# Portable C and arithmetic shifts

Bitshifts are a very fast way of doing multiplication and division by powers of two, and most CPUs can execute them with just a single cycle of latency. However, there are problems with negative numbers.

Assuming that one is working with two's complement signed integers of just four bits, then one can represent the numbers -8 (1000) to +7 (0111). Left shifts, <<, fill from the left with zeros, and work as one would hope.

0010 << 1 = 0100 ( 2<<1 = 4 ) 1110 << 1 = 1100 ( -2<<1 = -4 )

Right shifts on positive numbers are also as expected.

0100 >> 1 = 0010 ( 4>>1 = 2 )

Again we have filled with zeros.

But negative numbers are trickier.

1100 >> 1 = 0110 ( -4>>1 = +6 )

Probably not what was expected. So for right shifts the concept of an arithmetic, as opposed to logical, shift is introduced. A logical shift fills from the right with zeros, whereas an arithmetic shift fills from the right by repeating the first bit. For positive numbers that first bit will be zero, so the two types are identical.

1100 >> 1 = 1110 ( -4>>1 = -2 )

But this still leaves an asymmetry with respect to positive numbers.

0001 >> 1 = 0000 ( 1>>1 = 0 ) 1111 >> 1 = 1111 ( -1>>1 = -1 ) 0011 >> 1 = 0001 ( 3>>1 = 1 ) 1101 >> 1 = 1110 ( -3>>1 = -2 )

etc. That repeatedly right-shifting never reaches zero is the biggest surprise.

If integers are represented in the sign and magnitude form, rather than two's complement, then -1>>1 = 0, -3>>1 = 1, etc. This is the case in python3 and the GMP library for big integers. One might say that the arithmetic shift rounds away from zero, and the sign-magnitude shift rounds towards zero, when performing division on negative numbers.

So -1>>1 can reasonably take one of three different values:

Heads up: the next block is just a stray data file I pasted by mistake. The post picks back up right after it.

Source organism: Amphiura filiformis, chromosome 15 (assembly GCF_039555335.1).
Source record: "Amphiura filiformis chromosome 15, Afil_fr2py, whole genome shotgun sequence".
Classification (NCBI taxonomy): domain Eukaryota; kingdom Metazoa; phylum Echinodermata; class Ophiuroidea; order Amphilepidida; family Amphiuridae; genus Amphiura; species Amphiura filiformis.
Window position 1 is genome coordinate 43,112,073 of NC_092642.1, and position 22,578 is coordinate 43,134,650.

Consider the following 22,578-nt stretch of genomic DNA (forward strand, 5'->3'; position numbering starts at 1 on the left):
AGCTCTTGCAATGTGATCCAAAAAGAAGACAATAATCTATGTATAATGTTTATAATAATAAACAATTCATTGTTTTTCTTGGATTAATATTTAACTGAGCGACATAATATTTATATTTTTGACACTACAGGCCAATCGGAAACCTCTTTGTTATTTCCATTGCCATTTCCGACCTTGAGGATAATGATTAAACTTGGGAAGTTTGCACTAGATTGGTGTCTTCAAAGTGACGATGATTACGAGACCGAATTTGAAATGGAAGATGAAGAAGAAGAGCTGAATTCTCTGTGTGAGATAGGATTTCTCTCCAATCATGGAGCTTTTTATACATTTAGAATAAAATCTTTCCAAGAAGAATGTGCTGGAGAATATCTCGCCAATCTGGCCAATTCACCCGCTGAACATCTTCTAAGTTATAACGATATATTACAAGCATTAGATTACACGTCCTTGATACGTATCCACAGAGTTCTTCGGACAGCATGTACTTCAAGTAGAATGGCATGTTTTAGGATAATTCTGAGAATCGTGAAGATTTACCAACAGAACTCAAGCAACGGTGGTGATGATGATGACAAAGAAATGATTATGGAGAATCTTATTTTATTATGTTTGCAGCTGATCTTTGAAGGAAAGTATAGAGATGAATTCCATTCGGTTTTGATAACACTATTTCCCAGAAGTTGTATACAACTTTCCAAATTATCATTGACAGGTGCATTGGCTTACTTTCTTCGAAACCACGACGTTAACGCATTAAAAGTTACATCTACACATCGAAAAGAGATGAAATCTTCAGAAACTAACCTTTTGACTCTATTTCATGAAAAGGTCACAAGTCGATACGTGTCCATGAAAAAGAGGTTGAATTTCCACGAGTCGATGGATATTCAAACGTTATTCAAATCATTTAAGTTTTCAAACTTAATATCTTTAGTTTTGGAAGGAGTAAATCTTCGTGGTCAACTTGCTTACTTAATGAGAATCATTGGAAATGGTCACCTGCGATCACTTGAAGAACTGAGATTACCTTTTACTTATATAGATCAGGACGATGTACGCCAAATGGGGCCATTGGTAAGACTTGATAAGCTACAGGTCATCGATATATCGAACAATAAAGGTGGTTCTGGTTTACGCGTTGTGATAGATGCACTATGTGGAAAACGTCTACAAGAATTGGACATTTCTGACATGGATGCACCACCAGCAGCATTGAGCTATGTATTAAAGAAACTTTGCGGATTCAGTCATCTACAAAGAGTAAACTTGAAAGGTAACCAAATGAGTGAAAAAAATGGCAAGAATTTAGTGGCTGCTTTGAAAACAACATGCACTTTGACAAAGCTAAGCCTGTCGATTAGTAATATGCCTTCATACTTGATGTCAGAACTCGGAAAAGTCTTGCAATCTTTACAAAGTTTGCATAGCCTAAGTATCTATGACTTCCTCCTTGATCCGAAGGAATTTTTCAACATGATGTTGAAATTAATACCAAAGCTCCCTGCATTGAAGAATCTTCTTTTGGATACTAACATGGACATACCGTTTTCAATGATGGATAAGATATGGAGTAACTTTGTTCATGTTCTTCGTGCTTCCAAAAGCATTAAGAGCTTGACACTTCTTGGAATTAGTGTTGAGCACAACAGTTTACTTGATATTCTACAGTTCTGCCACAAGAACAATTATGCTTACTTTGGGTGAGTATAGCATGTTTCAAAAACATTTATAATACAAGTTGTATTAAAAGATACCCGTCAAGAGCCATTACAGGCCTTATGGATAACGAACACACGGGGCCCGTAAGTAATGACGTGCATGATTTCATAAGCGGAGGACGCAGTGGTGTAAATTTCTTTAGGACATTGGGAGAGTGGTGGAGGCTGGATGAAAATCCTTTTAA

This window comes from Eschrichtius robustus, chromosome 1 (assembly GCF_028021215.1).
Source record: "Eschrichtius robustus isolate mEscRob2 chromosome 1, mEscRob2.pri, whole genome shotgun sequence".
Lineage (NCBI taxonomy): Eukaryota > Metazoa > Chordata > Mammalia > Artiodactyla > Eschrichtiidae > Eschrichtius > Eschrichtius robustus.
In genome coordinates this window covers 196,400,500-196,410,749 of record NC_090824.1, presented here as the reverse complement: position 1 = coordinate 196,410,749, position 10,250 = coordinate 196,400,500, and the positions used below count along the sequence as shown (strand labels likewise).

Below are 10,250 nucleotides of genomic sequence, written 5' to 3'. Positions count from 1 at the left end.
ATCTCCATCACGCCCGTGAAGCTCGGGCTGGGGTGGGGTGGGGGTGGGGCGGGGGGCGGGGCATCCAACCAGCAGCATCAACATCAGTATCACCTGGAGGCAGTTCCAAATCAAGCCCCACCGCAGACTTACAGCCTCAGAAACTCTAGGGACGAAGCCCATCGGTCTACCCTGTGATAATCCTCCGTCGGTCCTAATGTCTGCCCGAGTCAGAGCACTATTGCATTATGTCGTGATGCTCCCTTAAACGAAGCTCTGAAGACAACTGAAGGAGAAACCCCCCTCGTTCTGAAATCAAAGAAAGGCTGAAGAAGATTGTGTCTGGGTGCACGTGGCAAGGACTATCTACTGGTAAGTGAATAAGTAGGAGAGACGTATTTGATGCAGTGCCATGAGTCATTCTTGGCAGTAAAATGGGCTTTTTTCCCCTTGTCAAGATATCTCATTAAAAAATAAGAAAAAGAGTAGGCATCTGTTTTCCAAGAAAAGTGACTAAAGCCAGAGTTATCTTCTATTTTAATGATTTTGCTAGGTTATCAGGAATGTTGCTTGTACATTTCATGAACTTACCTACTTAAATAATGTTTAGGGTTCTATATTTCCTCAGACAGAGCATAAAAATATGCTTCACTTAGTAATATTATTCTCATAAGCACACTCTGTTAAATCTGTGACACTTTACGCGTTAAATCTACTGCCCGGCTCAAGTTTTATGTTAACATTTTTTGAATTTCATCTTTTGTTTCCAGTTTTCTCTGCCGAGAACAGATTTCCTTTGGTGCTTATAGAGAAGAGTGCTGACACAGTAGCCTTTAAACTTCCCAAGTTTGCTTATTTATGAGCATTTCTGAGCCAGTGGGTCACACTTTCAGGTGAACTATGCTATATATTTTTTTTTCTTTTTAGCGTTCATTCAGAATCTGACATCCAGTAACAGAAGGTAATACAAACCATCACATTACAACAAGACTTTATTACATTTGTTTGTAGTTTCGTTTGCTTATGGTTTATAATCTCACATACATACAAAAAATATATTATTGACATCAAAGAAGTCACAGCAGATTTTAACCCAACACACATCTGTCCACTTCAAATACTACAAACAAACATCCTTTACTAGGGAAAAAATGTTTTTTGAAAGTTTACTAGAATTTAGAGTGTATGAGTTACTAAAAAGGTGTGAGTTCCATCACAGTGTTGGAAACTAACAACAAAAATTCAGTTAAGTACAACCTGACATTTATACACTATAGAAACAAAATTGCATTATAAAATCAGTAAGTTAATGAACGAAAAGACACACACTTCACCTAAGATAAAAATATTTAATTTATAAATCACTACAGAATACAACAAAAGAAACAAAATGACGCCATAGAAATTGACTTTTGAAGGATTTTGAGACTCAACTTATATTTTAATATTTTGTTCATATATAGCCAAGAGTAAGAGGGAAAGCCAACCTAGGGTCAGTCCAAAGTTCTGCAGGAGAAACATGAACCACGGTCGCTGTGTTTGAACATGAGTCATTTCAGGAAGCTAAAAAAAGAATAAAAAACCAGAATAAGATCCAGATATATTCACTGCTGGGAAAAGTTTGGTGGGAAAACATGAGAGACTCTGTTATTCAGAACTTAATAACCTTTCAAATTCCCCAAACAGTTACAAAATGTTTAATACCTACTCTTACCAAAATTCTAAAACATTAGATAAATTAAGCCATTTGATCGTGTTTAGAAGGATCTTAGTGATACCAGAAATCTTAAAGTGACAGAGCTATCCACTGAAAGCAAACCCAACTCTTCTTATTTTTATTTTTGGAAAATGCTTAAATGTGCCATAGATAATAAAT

0, -1 or 2^{n-1}-1 where n is the number of bits in the data
type.

The C language states that right shifts on signed quantities may
fill either with zeros or with the highest bit. (Shifts on unsigned
quantities always fill with zero.) Note too that in C, and many
other languages, the number of places to shift by must be
positive. It is not the case that a left shift by -2 places is equal
to a right shift of 2 places, rather it is an error. Some languages
offer separate logical and arithmetic shift operations
(`shiftr`

and `shifts`

in Fortran,
>>> and >> in Java).

Most C compilers, including Gnu's, follow the convention that right shifts on signed quantities are arithmetic, but this behaviour is not required by the language standard.

## Portable code

### Forcing arithmetic shifts

if (x>=0) x=x>>i; else x=~((~x)>>i);

### Forcing sign-magnitude shifts

if (x>=0) x=x>>i; else x=-((-x)>>i);

Assuming one's font can distinguish between ~ (bit flip or one's complement) and - (negation).

Neither solution is ideal, as both introduce a conditional branch which may be hard to predict. There are cunning, but less readable, ways of avoiding branches whilst ensuring an arithmetic shift.